In the illustration Oe Fiq r 1, the anqle of attack is such as to ~roduce hiqh loadinq and cause the ~luid stream lines to seParate from the suction surface 16 at a ~oint S at the cross section shown.
The ~oints S taken alonq a series of cross sections define a seParation line S' alonq the suction surface of the airfoil. A senaration reqion (or wake 24) is created downstream of the separation line S' which creates draq on the aireoil. The ~urther uDstrea~ the senaration line is locate~, the greater the draa on the air~oil and the lower the lift. ~or nurDoses which will become clear hereinafter, the thickness T
of a se~aration reqion (or wake) is defined as the distance ~rom the trailinq edqe to the outer edqe of the seParation renion as measured in a Dlane P ~assinq throuqh the trailinq edqe and ~erPendicu1ar to the air~oil mean chord line at the trailinq edqe.
With re~erence to Fiqs. 2-5, a winq 3n accor~inq to the nresent invention has an air~oil shaped cross section. In this emhodiment the winq 30 has a ~lurality of alternatinq trouqhs 32 and ridqes 34 in the up~er suction ~ur~ace 36; and a plurality o~
alternatinq trouqhs 3~ and ridqeæ 40 in its lower pressure sur~ace 42. Each trouqh 32, 38 has a ~air of o~posed sidewalls 43, 45, res~ectivelY. The trouqhs 32, 38 an~ the ridqes 34, 40 extend qenerally alon~
the expected streamlines o~ the bulk flui~ ~low over the winq in the vicinity o~ each ridqe and trouqh.
Fiq. 2A, shows what the air~oil cross section would he without the trouqhs and ridqes. This is hereaeter re~erred to as the "nominal" air~oil cross section. Assuming the winq 30 had a constant cross section identical to the nominal cross section, a separation line S' eor any Preselected anqle Oe attack maV be determined. To avoid se~aration, the uPStream ends o~ the trouqhs 32 and ridqes 34 must necessarilv be located uPstream o~ this senaration line ~or that anqle of attack. Such trouqhs and ridqes then extend to the trailinq e~qe o~ the aireoil.
Ie boundary layer se~aration is not a Problem on the Pre~ssure sur~ace o~ the air~oil, the lenqth o~ the trouqhs and ridqes in the ~ressure sur~ace is not critical, other than to assure that the trouqhs flow ~ull. Fiq. 3 is a cross section taken throuqh the winq 30 alonq the bottom o~ a trouqh 3~. The outline o the nominal air~oil cross-section i~s suDerimPosed over this cross section as a nhantom line ~6. As can be seen in Fiq. 3, the trouqh denth increases ~rom zero at its upstream end 4~ to a maximum de~th at the trailinq edge 39 of the air~oil. since the thickness of the nominal air~oil cross ~ection decreases toward the trailinq edqe, the trouqh sur~ace eventually ~alls below the location o~ the nominal ~ressure sur~ace of the air~oil, such as at 50. A ~urther extension of the trouqh downstream o~ the noint 50 necessarily requires the ~or~ation of one o~ ths rid~es 40 in the lower nressure sureace o~ the air~oil. Si~ilarly, each ridqe 34 is disposed above the u~per suction sur~ace of the nominal aireoil shane 46. In order that the air~oil trailinq edqe 39 remains thin, a corresPondinq trouqh 3R must be ~ormed in the lower nressure surface o~ the airfoil. The trailinq edqe 39 o~ the aireoil there~ore takes on a wave shane. From Fiqs. 3 and 4 it is seen that, in this embodiment, the air~oil thickness decreases toward the trailina edqe over the lenqth of the trouqhs and rid~es; and the peaks of the ridqes in hoth the suction and Pressure surface eollow the nominal air~oil cross-sectional shaPe almost to the trailinq edqe.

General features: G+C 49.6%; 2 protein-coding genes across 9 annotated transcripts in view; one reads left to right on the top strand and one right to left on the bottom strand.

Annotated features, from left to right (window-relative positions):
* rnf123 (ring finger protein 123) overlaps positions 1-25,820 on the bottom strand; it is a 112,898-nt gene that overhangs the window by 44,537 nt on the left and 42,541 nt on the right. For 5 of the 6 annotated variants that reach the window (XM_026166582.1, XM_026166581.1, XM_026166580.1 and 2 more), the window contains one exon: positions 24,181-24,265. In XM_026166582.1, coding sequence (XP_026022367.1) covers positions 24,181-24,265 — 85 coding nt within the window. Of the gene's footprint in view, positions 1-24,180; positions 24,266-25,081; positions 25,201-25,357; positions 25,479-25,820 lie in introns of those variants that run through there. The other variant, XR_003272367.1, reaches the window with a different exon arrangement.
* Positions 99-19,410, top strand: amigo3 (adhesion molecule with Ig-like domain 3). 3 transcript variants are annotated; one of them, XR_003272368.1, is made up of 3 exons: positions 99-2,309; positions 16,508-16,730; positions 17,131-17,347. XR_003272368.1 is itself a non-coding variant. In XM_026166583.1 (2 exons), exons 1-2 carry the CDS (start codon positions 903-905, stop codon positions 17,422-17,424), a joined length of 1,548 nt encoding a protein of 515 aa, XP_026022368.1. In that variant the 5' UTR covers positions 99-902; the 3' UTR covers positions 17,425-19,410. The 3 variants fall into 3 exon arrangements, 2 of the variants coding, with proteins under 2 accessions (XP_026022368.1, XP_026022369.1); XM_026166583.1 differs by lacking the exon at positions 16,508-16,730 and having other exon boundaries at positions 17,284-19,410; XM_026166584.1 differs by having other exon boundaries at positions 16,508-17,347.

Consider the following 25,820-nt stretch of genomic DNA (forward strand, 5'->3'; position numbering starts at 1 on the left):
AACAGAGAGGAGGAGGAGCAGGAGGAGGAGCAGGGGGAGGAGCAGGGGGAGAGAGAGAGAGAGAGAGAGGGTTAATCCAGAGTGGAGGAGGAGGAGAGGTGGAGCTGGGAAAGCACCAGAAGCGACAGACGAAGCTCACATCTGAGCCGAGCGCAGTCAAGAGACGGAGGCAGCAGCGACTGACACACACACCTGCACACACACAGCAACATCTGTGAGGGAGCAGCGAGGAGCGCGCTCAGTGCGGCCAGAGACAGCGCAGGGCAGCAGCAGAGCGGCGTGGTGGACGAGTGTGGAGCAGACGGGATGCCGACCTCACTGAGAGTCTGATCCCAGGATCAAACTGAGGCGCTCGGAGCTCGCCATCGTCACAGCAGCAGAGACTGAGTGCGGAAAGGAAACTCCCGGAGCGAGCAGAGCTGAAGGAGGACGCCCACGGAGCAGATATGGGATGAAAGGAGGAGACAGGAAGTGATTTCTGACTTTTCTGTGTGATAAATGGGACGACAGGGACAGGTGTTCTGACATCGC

As shown in Fi~. 13, the sidewalls 45 of the trouqhs in the suction sur~ace decrease toward the trailinq edqe to create converqent Passa~es. The converqent nassaaes have an acceleratinq e~eect on the flow within the trouqhs. The acceleration Oe the bulk ~luid ~low within conver~inq trouqhs is believed to add momentum to the boundary laver, althouqh the advantaqes would he onlY secondary to those ~rovided by the existence o~ the trouqhs and ridqes themselves.
Also, converain~ trouqhs in the suction sur~ace 132~999 decL-ease the suction surface pressures, may tend to increase lift. In view of these bene~its, converqinq suction sur~ace trouqhs are preferred, but not required.